• A director to oversee each shot
    • Someone to film
    • Someone to take responsibility for making sure props in the right place at the right time
  • What
    • What props needed for each item of filming
    • Someone responsible for gathering props together
  • How will it be framed?
    • Long short? (from a distance to establish the scene)
    • Medium shot (showing upper part of body)
    • Close up (showing just head and shoulders – better for dialogue)
    • Try to shoot each scene from different angles/perspectives to see which works best

Scripting

  • Each group worked to script their aspect of the film and rehearse it.
  • Decisions to film involving the infants drinking milk organized
  • Eco-committee of the school invited to tell their story of visiting the Children’s Commissioner for Wales’ office

Responsibility

  • The two ‘presenters’ of the programme took responsibility for coordinating filming and checking scripts, scheduling order of filming and liaising with others who were to be involved.

1.00 – 3.20     Filming

The afternoon was extremely busy as each group was filmed in turn. The creative group produced a poem and the presenters coordinated the order of presentation.

Future Generations News

We think you will agree the final result is, as one of the children said, “Awesome!”

Key learning

These young people have been engaged in truly participatory democracy. From the prioritisation of ‘going plastic-free’ to their role as researchers and co-inquirers they have developed a campaign to target their governing body, local councillor, local council, the Children’s Commissioner and their local Welsh Assembly member. Their campaign to reduce the use of plastic bottles for children’s milk involved extensive research into alternatives and how much plastic could be saved if their proposal was to be adopted.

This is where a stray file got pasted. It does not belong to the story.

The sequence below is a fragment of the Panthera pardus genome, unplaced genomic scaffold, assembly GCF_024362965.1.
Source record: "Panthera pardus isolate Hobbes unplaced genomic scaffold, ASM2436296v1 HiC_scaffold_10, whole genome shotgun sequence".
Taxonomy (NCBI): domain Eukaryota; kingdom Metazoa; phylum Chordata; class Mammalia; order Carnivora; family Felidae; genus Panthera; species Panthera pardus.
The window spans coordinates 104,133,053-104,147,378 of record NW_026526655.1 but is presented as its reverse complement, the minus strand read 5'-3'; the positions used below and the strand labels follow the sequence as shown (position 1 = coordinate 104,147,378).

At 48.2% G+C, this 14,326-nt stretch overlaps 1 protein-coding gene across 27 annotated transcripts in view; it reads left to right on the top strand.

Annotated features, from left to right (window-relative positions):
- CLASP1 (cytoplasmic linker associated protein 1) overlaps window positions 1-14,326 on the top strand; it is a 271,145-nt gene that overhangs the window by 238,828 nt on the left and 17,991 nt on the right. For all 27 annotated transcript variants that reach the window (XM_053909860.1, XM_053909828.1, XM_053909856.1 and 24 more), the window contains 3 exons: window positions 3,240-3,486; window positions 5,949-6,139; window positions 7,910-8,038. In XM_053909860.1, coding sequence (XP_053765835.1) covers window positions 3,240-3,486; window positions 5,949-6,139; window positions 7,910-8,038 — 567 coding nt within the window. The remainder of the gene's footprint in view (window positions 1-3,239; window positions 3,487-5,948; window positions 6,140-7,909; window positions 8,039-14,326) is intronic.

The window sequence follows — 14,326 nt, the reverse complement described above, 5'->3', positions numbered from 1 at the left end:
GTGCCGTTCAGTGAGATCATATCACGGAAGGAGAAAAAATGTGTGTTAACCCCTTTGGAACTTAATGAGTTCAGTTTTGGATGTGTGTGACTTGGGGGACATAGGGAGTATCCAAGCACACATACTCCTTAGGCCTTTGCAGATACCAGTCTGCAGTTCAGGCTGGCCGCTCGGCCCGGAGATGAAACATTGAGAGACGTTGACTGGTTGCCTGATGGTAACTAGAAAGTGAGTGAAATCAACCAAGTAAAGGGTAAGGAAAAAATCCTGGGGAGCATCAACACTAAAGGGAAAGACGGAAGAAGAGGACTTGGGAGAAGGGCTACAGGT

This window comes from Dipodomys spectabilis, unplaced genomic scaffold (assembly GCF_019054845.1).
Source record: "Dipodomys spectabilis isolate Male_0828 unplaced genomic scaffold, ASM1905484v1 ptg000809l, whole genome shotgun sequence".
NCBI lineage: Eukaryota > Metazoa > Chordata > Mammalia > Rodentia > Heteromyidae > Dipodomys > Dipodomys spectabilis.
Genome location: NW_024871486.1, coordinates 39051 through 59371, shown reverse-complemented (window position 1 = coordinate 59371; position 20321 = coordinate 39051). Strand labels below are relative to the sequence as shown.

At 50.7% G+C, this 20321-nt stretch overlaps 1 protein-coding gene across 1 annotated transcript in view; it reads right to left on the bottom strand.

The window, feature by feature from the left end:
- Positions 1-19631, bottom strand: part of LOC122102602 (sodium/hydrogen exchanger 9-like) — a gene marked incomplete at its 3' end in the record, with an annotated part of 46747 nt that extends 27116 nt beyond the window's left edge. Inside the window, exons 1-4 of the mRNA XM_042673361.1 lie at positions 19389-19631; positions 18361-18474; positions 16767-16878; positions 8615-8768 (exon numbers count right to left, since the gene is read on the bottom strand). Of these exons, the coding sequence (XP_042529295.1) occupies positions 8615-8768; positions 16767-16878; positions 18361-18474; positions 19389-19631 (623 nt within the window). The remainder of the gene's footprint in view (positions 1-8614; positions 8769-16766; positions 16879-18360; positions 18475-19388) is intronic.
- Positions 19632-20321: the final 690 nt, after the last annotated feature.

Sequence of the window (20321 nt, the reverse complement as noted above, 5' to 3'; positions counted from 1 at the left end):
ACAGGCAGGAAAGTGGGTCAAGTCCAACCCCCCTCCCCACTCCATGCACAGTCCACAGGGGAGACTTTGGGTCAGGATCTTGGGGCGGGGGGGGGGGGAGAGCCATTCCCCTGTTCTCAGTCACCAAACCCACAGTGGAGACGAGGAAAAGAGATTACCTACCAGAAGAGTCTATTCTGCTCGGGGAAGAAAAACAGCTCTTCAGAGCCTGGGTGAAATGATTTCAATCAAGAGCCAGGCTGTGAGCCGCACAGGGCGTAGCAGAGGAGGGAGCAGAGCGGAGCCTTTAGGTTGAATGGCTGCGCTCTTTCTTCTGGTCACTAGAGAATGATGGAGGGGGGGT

They know that they are key members of not only their school, but their local community, town and country. They have exercised leadership and been genuinely involved in participatory democracy. They have learned what it means to try and turn their good ideas into action. As their head teacher, Anna said:

This is such an effective way of engaging pupils in the democratic process.

Year 6 are leaving us now but they have started something that the school will continue with as we plan a concert to share with parents the children’s concern for the natural environment.

The children started with digital democracy and have ended up community reporting on their ideas through the video.

I think it’s fantastic.

 

Let’s leave you with Megan and Sophie’s poem:  

 

The Death Of

Plastic gliding through the cryptic sea,
dolphins darting by.

The silence heavy in the unbreathable air,
the dolphins didn’t deserve to die.

A bird stoops down, curiosity gleaming in his eyes,
plastic lies on the deserted sand.

One man’s waste is another man’s treasure,
the bird gets stuck and joins death’s band.

A turtle creeps along the shore,
plastic lying there.

The turtle thought she had found a friend,
the humans just don’t care.

Now you know what happens, please, help out,
these creatures don’t deserve this pain.

How would you like it?

Please get off the animal abuse train.

 


Read the response Glyncollen Primary pupils received to their letters..

Future Generations News – Glyncollen Primary School Going Plastic Free